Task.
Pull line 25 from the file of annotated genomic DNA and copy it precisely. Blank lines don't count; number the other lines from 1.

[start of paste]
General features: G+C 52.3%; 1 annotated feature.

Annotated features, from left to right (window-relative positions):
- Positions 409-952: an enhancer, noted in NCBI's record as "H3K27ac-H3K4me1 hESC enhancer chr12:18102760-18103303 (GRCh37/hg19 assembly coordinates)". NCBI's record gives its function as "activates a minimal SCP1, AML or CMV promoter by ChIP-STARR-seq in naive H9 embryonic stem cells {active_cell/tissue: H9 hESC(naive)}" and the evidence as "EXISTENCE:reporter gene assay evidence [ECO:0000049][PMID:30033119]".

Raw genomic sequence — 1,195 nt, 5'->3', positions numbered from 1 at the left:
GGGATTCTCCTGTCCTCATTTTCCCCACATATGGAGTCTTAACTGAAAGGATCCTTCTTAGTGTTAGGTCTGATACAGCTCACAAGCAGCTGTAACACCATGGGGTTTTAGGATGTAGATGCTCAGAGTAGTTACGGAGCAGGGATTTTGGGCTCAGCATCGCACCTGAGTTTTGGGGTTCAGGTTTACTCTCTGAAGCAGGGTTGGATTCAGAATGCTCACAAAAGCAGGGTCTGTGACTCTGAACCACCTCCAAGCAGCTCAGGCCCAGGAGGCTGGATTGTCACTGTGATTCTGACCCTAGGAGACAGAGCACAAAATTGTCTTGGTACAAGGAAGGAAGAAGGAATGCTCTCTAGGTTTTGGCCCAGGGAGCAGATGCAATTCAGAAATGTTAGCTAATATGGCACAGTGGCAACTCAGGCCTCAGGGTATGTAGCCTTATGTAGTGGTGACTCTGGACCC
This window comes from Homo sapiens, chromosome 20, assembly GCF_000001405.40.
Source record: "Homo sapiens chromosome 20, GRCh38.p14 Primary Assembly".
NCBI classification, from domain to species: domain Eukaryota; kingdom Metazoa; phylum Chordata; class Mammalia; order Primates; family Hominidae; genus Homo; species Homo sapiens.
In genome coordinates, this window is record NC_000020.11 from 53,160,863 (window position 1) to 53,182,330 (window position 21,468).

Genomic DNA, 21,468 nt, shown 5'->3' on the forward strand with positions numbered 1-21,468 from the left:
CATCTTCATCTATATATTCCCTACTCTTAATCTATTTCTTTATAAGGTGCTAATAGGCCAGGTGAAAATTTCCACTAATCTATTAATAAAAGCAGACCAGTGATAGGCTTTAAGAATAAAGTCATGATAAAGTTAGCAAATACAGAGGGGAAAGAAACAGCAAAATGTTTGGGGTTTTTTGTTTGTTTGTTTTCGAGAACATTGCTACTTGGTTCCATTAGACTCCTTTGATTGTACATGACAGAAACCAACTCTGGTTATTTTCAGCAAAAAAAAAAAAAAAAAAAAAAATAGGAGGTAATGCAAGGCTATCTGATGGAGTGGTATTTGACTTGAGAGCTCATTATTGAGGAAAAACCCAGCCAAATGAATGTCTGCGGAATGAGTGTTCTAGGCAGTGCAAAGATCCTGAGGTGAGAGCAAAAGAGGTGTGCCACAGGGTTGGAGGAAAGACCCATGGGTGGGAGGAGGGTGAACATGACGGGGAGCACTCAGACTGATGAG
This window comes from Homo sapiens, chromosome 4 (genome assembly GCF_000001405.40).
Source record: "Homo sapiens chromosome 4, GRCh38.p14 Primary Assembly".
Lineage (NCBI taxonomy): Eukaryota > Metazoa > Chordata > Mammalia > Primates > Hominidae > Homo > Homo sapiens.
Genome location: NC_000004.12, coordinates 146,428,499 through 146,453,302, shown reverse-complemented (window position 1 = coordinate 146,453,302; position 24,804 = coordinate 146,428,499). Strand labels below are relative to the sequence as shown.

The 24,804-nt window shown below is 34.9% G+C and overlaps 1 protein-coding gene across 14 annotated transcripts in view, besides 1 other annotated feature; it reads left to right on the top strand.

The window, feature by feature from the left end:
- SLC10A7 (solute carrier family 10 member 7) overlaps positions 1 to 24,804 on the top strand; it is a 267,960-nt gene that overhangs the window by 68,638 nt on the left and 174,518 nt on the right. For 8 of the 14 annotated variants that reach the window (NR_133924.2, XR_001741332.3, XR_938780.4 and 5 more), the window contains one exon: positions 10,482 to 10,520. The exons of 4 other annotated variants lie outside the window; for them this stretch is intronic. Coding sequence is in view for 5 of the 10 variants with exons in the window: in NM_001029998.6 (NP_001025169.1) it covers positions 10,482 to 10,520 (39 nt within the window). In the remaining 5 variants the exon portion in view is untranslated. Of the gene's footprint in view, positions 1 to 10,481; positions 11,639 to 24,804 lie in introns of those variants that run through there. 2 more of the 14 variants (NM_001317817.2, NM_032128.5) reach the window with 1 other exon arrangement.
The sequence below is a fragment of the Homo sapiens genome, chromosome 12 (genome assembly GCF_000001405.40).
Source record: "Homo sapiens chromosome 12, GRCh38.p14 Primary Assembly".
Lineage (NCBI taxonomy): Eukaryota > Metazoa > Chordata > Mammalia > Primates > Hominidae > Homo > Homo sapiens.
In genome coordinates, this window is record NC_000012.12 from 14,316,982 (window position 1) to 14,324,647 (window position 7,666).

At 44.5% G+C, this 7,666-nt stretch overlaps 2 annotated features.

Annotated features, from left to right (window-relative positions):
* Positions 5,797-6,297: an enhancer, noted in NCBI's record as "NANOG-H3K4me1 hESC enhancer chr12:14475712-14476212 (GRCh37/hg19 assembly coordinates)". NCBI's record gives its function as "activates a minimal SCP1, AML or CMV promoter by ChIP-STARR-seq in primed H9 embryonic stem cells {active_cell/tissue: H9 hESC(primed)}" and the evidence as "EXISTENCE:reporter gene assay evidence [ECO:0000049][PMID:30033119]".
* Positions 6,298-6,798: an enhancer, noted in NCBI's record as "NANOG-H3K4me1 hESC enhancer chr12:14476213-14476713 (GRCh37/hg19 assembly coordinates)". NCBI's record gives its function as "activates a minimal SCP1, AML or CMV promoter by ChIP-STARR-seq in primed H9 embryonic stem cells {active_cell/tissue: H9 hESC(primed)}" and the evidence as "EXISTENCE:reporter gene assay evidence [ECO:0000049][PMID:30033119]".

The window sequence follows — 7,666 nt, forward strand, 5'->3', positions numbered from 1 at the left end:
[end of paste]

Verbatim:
* Positions 5,797-6,297: an enhancer, noted in NCBI's record as "NANOG-H3K4me1 hESC enhancer chr12:14475712-14476212 (GRCh37/hg19 assembly coordinates)". NCBI's record gives its function as "activates a minimal SCP1, AML or CMV promoter by ChIP-STARR-seq in primed H9 embryonic stem cells {active_cell/tissue: H9 hESC(primed)}" and the evidence as "EXISTENCE:reporter gene assay evidence [ECO:0000049][PMID:30033119]".